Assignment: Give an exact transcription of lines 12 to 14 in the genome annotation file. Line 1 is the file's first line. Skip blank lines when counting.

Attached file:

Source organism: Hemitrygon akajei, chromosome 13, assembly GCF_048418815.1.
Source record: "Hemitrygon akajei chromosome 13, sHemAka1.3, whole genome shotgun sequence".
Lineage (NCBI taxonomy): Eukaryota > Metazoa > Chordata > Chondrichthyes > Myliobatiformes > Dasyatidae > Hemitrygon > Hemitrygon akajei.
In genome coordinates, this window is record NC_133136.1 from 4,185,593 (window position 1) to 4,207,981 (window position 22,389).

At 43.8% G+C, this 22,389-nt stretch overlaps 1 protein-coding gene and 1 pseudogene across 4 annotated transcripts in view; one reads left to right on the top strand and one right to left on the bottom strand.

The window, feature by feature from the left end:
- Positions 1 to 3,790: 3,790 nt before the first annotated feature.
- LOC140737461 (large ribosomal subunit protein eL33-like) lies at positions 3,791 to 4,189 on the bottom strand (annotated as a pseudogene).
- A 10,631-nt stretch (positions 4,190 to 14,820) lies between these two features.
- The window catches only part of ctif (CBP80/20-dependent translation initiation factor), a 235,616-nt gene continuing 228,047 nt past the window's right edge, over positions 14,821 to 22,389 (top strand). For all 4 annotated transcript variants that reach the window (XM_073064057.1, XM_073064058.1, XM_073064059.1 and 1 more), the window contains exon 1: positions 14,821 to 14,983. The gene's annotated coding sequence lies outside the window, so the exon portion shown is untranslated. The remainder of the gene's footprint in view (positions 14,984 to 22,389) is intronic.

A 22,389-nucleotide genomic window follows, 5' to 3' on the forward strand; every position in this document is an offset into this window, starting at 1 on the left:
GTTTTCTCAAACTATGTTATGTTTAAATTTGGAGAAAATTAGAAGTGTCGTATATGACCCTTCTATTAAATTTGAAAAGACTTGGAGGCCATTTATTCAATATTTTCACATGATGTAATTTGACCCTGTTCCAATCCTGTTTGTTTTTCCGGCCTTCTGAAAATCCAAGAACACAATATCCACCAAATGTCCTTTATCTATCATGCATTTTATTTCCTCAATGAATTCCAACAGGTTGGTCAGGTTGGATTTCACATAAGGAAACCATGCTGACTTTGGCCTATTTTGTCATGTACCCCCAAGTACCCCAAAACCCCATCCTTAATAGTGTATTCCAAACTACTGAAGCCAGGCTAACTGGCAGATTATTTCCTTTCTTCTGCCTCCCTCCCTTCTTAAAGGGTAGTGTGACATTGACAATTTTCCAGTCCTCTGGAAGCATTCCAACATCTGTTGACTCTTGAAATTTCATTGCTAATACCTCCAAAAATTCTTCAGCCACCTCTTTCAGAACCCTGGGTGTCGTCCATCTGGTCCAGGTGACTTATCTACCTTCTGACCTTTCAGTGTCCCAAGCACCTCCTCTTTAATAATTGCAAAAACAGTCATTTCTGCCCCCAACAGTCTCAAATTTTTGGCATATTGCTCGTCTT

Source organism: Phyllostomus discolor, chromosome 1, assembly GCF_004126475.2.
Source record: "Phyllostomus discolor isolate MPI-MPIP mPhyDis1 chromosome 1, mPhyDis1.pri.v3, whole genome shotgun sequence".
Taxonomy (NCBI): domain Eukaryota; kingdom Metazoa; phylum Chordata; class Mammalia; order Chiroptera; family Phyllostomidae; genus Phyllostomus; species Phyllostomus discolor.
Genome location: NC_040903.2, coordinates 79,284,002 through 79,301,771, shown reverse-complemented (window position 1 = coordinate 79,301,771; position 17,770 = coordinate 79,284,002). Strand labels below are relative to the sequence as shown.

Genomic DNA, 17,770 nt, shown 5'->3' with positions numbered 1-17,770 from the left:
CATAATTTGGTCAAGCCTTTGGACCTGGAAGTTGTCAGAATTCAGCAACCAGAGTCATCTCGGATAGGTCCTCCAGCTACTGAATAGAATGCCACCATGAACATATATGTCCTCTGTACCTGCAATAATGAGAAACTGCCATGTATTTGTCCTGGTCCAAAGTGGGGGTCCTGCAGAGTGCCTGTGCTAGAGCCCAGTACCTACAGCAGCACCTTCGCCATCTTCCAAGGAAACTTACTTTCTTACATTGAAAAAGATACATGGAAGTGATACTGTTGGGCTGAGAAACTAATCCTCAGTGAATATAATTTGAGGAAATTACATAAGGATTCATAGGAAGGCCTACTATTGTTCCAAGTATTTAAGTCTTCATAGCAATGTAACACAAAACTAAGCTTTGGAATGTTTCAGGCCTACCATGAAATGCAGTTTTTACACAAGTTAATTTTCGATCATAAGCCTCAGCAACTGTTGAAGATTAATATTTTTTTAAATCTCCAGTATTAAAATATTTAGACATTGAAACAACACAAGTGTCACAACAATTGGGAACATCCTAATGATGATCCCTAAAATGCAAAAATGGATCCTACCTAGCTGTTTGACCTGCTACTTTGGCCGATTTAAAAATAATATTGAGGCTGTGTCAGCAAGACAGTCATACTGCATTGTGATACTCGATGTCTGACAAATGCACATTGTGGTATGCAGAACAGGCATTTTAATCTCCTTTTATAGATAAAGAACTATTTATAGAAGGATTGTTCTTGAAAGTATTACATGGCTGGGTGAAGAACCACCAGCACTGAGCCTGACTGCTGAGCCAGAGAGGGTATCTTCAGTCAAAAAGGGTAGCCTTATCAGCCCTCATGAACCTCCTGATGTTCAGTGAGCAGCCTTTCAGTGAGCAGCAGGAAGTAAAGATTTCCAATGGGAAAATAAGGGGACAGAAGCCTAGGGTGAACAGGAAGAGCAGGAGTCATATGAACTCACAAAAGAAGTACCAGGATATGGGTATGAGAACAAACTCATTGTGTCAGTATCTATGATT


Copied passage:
GTTTTCTCAAACTATGTTATGTTTAAATTTGGAGAAAATTAGAAGTGTCGTATATGACCCTTCTATTAAATTTGAAAAGACTTGGAGGCCATTTATTCAATATTTTCACATGATGTAATTTGACCCTGTTCCAATCCTGTTTGTTTTTCCGGCCTTCTGAAAATCCAAGAACACAATATCCACCAAATGTCCTTTATCTATCATGCATTTTATTTCCTCAATGAATTCCAACAGGTTGGTCAGGTTGGATTTCACATAAGGAAACCATGCTGACTTTGGCCTATTTTGTCATGTACCCCCAAGTACCCCAAAACCCCATCCTTAATAGTGTATTCCAAACTACTGAAGCCAGGCTAACTGGCAGATTATTTCCTTTCTTCTGCCTCCCTCCCTTCTTAAAGGGTAGTGTGACATTGACAATTTTCCAGTCCTCTGGAAGCATTCCAACATCTGTTGACTCTTGAAATTTCATTGCTAATACCTCCAAAAATTCTTCAGCCACCTCTTTCAGAACCCTGGGTGTCGTCCATCTGGTCCAGGTGACTTATCTACCTTCTGACCTTTCAGTGTCCCAAGCACCTCCTCTTTAATAATTGCAAAAACAGTCATTTCTGCCCCCAACAGTCTCAAATTTTTGGCATATTGCTCGTCTT

Source organism: Phyllostomus discolor, chromosome 1, assembly GCF_004126475.2.
Source record: "Phyllostomus discolor isolate MPI-MPIP mPhyDis1 chromosome 1, mPhyDis1.pri.v3, whole genome shotgun sequence".